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Re: Blank Nodes Re: Toward easier RDF: a proposal

From: David Booth <david@dbooth.org>
Date: Tue, 27 Nov 2018 23:16:18 -0500
To: semantic-web@w3.org
Message-ID: <f585dadf-1a08-f328-f66f-8e06f26e4687@dbooth.org>
On 11/27/18 10:47 PM, Thomas Passin wrote:
> On 11/27/2018 10:01 PM, David Booth wrote:
>> On 11/27/18 2:04 PM, Nathan Rixham wrote:
>> . . .
>>> Here's an extract:
>>> {
>>>     ...
>>>    "name": "County Assessor's Office",
>>>    "address": {
>>>      "@type": "PostalAddress",
>>>      "streetAddress": "123 West Jefferson Street",
>>>      "addressLocality": "Phoenix",
>>>      "addressRegion": "AZ",
>>>      "postalCode": "85003",
>>>      "addressCountry": "US"
>>>    },
>>>    "geo": {
>>>      "@type": "GeoCoordinates",
>>>      "latitude": 33.4466,
>>>      "longitude": -112.07837  },
>>> }
>>> . . .
>>> [To] have the same address or geo coordinates published on tens of 
>>> thousands of different websites, all using a different ID (uri) would 
>>> be a huge, horrible, mess.
>>
>> Not so fast.  Two points:
>>
>>   - Unless you make a unique name assumption with URIs, that huge, 
>> horrible mess is pretty much the situation we already have using blank 
>> nodes.  Except that in some ways the current situation is *worse*, 
>> because the same data loaded twice cause duplicate triples (non-lean), 
>> whereas that would be automatically avoided if URIs were usesd.
> 
> But the key point here is that they might or might not be duplicates. 
> And the types and predicates (the semantics of table and column names, 
> if you get right down to it, since a lot of linked data comes from 
> relational databases) might or might not be the same.  There has to be 
> some way to get decent assurances that they *are* the same, before the 
> graphs get merged.  Tinkering with the RDF specs, and having ways to 
> canonically name blank nodes, won't handle this problem. It's a data and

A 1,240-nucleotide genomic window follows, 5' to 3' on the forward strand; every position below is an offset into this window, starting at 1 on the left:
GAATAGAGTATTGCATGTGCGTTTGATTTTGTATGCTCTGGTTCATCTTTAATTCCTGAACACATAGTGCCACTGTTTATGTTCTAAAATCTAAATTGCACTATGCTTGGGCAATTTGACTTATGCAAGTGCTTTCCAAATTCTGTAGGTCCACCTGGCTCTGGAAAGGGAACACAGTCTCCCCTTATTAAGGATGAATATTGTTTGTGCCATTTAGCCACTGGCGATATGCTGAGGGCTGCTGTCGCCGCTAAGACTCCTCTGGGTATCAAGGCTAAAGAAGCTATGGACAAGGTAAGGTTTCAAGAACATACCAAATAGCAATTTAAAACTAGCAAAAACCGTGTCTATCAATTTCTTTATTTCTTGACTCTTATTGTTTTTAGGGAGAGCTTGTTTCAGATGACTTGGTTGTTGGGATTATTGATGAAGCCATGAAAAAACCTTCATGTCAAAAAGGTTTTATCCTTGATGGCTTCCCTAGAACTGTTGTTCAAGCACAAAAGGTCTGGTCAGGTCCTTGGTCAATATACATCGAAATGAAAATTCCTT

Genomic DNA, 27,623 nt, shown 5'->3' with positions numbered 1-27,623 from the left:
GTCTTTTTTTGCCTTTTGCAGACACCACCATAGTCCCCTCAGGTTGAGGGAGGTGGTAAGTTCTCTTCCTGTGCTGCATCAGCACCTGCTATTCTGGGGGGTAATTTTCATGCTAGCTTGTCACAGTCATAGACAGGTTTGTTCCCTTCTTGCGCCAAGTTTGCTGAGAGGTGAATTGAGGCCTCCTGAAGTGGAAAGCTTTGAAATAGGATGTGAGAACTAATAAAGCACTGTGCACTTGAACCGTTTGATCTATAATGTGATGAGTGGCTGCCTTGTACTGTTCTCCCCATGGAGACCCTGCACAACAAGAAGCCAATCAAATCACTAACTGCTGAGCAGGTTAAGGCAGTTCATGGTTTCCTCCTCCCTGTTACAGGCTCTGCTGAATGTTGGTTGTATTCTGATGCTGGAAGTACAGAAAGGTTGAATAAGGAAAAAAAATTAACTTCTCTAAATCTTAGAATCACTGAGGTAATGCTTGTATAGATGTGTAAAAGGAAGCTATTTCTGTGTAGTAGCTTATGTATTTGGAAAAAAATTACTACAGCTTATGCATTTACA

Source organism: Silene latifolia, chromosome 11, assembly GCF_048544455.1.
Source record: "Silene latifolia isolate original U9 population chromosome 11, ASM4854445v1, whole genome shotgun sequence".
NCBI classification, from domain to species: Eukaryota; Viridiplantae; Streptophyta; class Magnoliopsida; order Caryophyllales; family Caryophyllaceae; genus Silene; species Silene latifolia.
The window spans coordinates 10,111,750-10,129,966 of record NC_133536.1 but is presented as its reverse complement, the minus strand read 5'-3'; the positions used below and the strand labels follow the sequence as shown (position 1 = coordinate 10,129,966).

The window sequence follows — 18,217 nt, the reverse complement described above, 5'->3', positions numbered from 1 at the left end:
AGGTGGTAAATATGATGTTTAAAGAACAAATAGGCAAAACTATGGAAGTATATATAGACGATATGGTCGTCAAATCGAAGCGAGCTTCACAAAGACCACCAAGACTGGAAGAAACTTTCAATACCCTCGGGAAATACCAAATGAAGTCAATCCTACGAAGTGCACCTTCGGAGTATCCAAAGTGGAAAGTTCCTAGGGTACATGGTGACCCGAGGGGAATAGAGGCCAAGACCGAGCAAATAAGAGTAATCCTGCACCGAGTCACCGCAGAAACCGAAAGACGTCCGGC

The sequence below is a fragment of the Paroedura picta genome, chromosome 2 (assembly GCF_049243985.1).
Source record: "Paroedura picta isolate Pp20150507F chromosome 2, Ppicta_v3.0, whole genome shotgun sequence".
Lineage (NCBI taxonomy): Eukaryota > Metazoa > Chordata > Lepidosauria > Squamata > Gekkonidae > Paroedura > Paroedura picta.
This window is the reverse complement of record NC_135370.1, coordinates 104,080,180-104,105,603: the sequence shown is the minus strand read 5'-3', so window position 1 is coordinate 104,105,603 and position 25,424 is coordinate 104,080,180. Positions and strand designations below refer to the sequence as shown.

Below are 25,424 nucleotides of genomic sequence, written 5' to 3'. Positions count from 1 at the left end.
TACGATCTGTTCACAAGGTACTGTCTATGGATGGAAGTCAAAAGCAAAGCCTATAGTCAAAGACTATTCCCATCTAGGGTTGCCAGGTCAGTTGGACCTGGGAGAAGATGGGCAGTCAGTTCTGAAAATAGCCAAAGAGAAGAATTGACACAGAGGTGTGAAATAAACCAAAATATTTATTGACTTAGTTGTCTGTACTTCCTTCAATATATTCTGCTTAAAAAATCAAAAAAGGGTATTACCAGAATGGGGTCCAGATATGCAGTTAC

> semantics problem instead.

Perhaps we are talking about different things.  To my mind, if the above 
example appears in two different datasets, with the same @context so 
that the same triples are generated (except for blank node labels), then 
they *are* duplicates and they *do* mean the same thing.  And if the 
same predictable URI is generated instead of a blank node each time the 
JSON-LD uses curly braces {}, then to my mind that would be a *good* 
thing, because those bits of RDF, even though that come from different 
sources, *are* the same address and *do* mean the same thing.

At least, that's how I look at it.  Please explain further if I've 
misunderstood your point.

 > On top of that, many of these data graphs that one wants
 > to merge won't be either isomorphic to each other, or be
 > subsets or supersets.  In that situation, I don't see how
 > a blank node identifying algorithm that has to traverse
 > and consider the whole graph can spit out identifiers that
 > will make corresponding blank nodes in the various graphs
 > reliably have to the same identifier.  That's the kind of
 > algorithm that Aidan Hogan's papers talk about, isn't it,
 > ones that consider the entire graph?

It has to consider more of the graph *if* blank node cycles are 
permitted, and that is what Aiden's algorithm does.  But if blank node 
cycles are not permitted, such as by prohibiting explicit blank nodes 
(but permitting implicit blank nodes generated by [] notation in 
Turtle), then the whole graph does *not* need to be considered.  Nodes 
can be efficiently and consistently labeled bottom-up if the graph is a 
tree with respect to blank node connections -- i.e., it has no blank 
node cycles.  The graph could still have cycles that involve URIs though 
-- those do not cause a problem.

Thanks,
David Booth
Received on Wednesday, 28 November 2018 04:16:41 UTC

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